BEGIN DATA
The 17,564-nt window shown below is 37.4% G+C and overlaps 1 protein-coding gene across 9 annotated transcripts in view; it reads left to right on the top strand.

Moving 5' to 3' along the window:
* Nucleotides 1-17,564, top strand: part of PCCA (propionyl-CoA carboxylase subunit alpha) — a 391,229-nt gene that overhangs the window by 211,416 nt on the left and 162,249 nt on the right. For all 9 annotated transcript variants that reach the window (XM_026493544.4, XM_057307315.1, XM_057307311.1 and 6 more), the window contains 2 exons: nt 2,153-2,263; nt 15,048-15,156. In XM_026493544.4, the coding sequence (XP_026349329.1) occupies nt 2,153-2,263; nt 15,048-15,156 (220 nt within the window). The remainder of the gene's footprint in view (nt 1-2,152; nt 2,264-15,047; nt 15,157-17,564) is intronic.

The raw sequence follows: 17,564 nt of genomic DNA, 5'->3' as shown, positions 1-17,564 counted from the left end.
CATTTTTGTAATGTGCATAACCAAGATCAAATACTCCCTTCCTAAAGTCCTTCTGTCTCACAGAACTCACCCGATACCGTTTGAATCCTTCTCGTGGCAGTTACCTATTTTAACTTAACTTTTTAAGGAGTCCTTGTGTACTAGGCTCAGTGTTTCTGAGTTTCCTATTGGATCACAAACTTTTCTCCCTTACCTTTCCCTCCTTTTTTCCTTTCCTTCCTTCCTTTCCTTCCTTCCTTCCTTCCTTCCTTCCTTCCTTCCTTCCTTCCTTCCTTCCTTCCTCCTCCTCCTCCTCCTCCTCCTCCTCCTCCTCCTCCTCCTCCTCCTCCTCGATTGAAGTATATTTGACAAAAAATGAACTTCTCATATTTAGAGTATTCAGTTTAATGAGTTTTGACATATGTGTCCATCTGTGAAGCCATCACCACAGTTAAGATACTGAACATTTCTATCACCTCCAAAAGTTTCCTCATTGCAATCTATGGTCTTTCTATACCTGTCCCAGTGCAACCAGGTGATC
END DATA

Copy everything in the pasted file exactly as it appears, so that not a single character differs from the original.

The 17,564-nt window shown below is 37.4% G+C and overlaps 1 protein-coding gene across 9 annotated transcripts in view; it reads left to right on the top strand.

Moving 5' to 3' along the window:
* Nucleotides 1-17,564, top strand: part of PCCA (propionyl-CoA carboxylase subunit alpha) — a 391,229-nt gene that overhangs the window by 211,416 nt on the left and 162,249 nt on the right. For all 9 annotated transcript variants that reach the window (XM_026493544.4, XM_057307315.1, XM_057307311.1 and 6 more), the window contains 2 exons: nt 2,153-2,263; nt 15,048-15,156. In XM_026493544.4, the coding sequence (XP_026349329.1) occupies nt 2,153-2,263; nt 15,048-15,156 (220 nt within the window). The remainder of the gene's footprint in view (nt 1-2,152; nt 2,264-15,047; nt 15,157-17,564) is intronic.

The raw sequence follows: 17,564 nt of genomic DNA, 5'->3' as shown, positions 1-17,564 counted from the left end.
CATTTTTGTAATGTGCATAACCAAGATCAAATACTCCCTTCCTAAAGTCCTTCTGTCTCACAGAACTCACCCGATACCGTTTGAATCCTTCTCGTGGCAGTTACCTATTTTAACTTAACTTTTTAAGGAGTCCTTGTGTACTAGGCTCAGTGTTTCTGAGTTTCCTATTGGATCACAAACTTTTCTCCCTTACCTTTCCCTCCTTTTTTCCTTTCCTTCCTTCCTTTCCTTCCTTCCTTCCTTCCTTCCTTCCTTCCTTCCTTCCTTCCTTCCTTCCTTCCTCCTCCTCCTCCTCCTCCTCCTCCTCCTCCTCCTCCTCCTCCTCCTCCTCGATTGAAGTATATTTGACAAAAAATGAACTTCTCATATTTAGAGTATTCAGTTTAATGAGTTTTGACATATGTGTCCATCTGTGAAGCCATCACCACAGTTAAGATACTGAACATTTCTATCACCTCCAAAAGTTTCCTCATTGCAATCTATGGTCTTTCTATACCTGTCCCAGTGCAACCAGGTGATC